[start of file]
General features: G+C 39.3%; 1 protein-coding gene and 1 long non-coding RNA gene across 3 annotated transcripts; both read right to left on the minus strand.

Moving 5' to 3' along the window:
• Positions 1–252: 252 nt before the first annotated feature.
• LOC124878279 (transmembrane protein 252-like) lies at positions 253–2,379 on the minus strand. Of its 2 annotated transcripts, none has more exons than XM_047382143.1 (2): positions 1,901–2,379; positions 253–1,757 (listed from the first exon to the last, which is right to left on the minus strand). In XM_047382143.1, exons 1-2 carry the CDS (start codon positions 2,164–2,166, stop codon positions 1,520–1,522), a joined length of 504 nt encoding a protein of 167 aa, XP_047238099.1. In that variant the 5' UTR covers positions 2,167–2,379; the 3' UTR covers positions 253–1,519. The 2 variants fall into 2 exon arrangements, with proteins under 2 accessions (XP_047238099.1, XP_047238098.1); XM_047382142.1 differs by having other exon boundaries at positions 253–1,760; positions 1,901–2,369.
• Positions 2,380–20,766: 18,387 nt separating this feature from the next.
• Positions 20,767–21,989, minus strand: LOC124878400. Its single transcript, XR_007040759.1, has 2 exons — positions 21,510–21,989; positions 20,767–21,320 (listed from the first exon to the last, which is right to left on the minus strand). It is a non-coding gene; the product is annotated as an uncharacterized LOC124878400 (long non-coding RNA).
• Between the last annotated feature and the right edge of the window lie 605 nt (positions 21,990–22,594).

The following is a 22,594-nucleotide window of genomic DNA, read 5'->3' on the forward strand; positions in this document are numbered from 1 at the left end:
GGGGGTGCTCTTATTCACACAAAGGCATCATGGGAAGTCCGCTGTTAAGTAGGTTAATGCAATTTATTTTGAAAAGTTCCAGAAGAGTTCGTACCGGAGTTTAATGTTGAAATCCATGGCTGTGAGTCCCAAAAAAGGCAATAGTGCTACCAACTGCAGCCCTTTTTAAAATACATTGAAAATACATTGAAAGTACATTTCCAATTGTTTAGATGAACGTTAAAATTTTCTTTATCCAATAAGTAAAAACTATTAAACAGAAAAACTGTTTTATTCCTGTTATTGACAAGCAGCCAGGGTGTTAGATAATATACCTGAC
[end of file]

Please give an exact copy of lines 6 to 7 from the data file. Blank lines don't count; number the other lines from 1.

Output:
• Positions 20,767–21,989, minus strand: LOC124878400. Its single transcript, XR_007040759.1, has 2 exons — positions 21,510–21,989; positions 20,767–21,320 (listed from the first exon to the last, which is right to left on the minus strand). It is a non-coding gene; the product is annotated as an uncharacterized LOC124878400 (long non-coding RNA).
• Between the last annotated feature and the right edge of the window lie 605 nt (positions 21,990–22,594).